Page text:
A 4-year-old girl was bitten by a copperhead snake near the C&O Canal towpath near Great Falls on Sunday, June 16.
The girl, four-year-old Hanna Eskeland of Chevy Chase, was taken to Suburban Hospital in Bethesda by ambulance, then to Children's National Medical Center in Washington, D.C. by helicopter. At Children's, Hanna received an anti-venom treatment flown in from Manassas, Va. and was released after 36 hours.
Hanna was with her two-year-old brother, Jonas, and their father, Gunnar Eskeland when the snakebite occurred.
"She was crying, 'It pinched me! It pinched me!'" said Gunnar Eskeland. "I thought it was a bee or wasp… but then I saw the snake; I got extremely scared."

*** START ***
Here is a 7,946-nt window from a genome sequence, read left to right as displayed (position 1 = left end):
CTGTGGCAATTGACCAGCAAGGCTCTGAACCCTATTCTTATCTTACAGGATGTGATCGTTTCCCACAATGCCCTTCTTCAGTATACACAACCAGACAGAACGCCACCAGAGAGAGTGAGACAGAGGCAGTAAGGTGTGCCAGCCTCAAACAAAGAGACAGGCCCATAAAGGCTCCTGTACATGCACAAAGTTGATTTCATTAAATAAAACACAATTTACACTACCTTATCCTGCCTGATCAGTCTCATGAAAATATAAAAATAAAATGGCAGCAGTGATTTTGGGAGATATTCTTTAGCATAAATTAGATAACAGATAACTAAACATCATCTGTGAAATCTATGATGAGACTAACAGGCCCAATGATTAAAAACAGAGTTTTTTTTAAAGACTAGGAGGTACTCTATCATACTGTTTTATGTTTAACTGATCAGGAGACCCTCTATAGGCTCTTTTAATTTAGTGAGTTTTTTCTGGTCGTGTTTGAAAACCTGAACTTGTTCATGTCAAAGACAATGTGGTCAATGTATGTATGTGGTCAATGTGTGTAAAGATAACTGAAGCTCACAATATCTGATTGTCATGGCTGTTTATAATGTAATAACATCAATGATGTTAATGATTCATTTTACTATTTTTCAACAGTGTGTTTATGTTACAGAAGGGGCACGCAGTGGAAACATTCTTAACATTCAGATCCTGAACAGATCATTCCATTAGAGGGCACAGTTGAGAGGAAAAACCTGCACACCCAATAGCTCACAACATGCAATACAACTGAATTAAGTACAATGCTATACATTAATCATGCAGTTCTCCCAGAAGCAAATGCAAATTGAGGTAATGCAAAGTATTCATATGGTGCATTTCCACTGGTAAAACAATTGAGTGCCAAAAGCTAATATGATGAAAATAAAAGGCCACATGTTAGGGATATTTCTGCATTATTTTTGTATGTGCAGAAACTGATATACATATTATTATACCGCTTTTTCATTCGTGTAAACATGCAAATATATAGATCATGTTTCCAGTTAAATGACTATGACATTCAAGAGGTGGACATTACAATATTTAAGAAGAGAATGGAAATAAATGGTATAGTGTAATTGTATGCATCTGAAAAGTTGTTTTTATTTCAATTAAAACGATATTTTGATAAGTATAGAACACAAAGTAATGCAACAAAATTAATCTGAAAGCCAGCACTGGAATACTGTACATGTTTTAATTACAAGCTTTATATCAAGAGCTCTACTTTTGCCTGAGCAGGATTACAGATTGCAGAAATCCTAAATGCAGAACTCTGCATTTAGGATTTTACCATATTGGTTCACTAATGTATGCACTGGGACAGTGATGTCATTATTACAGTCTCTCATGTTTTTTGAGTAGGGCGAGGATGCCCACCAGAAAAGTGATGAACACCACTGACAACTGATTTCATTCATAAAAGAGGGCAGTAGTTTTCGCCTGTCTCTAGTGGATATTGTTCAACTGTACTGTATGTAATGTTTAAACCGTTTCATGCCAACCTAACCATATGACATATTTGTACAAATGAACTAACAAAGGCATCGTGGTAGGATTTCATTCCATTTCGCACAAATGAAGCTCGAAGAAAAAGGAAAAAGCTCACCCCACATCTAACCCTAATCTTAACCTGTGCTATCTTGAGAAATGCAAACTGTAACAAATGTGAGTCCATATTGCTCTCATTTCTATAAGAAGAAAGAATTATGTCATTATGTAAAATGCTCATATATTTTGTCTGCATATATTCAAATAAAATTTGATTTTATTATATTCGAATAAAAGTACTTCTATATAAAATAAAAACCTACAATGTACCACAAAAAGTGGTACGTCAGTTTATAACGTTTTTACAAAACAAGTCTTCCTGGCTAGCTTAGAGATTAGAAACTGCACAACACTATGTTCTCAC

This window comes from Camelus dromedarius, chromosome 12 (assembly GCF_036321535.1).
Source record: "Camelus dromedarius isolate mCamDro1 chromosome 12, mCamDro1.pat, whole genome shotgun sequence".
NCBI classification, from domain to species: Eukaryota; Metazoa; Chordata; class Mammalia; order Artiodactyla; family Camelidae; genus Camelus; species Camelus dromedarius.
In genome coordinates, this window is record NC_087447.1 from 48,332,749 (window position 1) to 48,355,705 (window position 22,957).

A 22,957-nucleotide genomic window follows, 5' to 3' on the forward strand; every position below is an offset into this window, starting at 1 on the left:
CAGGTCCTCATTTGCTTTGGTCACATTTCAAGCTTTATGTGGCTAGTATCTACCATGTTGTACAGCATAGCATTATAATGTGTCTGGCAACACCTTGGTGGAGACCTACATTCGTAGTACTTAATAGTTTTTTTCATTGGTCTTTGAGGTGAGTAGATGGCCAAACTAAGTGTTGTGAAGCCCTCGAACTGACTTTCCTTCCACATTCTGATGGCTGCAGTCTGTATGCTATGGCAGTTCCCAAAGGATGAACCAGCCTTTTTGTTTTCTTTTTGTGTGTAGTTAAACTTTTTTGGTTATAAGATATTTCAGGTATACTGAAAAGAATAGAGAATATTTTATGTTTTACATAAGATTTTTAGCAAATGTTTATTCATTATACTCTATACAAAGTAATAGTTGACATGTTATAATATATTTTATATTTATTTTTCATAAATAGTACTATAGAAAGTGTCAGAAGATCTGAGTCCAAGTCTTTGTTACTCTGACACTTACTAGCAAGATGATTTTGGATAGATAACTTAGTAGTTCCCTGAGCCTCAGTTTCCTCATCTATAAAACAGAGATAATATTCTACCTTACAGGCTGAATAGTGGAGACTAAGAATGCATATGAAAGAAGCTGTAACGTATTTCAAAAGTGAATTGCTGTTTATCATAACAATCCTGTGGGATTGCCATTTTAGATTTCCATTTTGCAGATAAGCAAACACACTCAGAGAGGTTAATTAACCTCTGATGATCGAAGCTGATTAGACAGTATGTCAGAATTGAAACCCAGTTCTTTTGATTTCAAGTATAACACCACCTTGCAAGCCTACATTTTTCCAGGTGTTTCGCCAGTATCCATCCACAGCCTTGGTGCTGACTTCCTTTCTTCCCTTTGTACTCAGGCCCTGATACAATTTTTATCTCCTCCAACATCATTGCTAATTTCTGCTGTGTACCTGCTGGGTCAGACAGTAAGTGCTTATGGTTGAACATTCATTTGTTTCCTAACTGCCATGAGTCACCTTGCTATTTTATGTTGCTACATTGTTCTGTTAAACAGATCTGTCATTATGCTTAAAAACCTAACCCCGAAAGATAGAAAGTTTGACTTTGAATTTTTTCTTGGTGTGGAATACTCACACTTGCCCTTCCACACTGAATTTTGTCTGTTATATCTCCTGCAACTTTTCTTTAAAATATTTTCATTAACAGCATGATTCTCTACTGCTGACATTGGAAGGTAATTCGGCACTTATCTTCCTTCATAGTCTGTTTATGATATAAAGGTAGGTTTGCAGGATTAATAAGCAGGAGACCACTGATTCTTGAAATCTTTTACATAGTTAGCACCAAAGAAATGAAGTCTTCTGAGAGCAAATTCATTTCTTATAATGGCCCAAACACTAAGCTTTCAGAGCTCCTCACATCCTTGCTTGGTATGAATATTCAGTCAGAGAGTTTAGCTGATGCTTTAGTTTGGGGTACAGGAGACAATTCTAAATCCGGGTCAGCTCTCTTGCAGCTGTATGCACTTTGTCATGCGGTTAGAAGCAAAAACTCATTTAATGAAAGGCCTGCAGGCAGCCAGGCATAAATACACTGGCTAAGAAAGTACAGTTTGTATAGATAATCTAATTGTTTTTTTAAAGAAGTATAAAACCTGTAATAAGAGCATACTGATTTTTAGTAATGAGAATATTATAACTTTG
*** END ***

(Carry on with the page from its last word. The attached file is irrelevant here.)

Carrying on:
Gunnar Eskeland borrowed a bicycle from a passerby and rode with Hanna to the ranger station at Great Falls Tavern. Another passerby dialed 911, and later joined a park ranger to find and identify the snake.
“THE EMERGENCY plan went immediately into action," said Susan Whitecraft, park ranger at C&O Canal National Historic Park. "It was very beneficial that we had everybody in action."
Steven DeLanoy, a member of the C&O Canal volunteer bike patrol, heard of the incident and biked to Great Falls Tavern shortly after Hanna arrived. Park rangers were already administering aid and an ambulance was on its way.
When Hanna reached Suburban, park rangers had called to confirm that it was a copperhead snake that had bitten her.
DeLanoy said this was the first copperhead bite he had seen in three years as a volunteer. "You do see [copperheads] out there," said DeLanoy. "But for the most part, the copperhead is not an aggressive snake."
Hanna's foot was discolored during her hospitalization, but Gunnar Eskeland said its appearance had returned to normal one week later.
"Overall, I think it's a sweet story because everybody did such a fantastic job," said Gunnar Eskeland.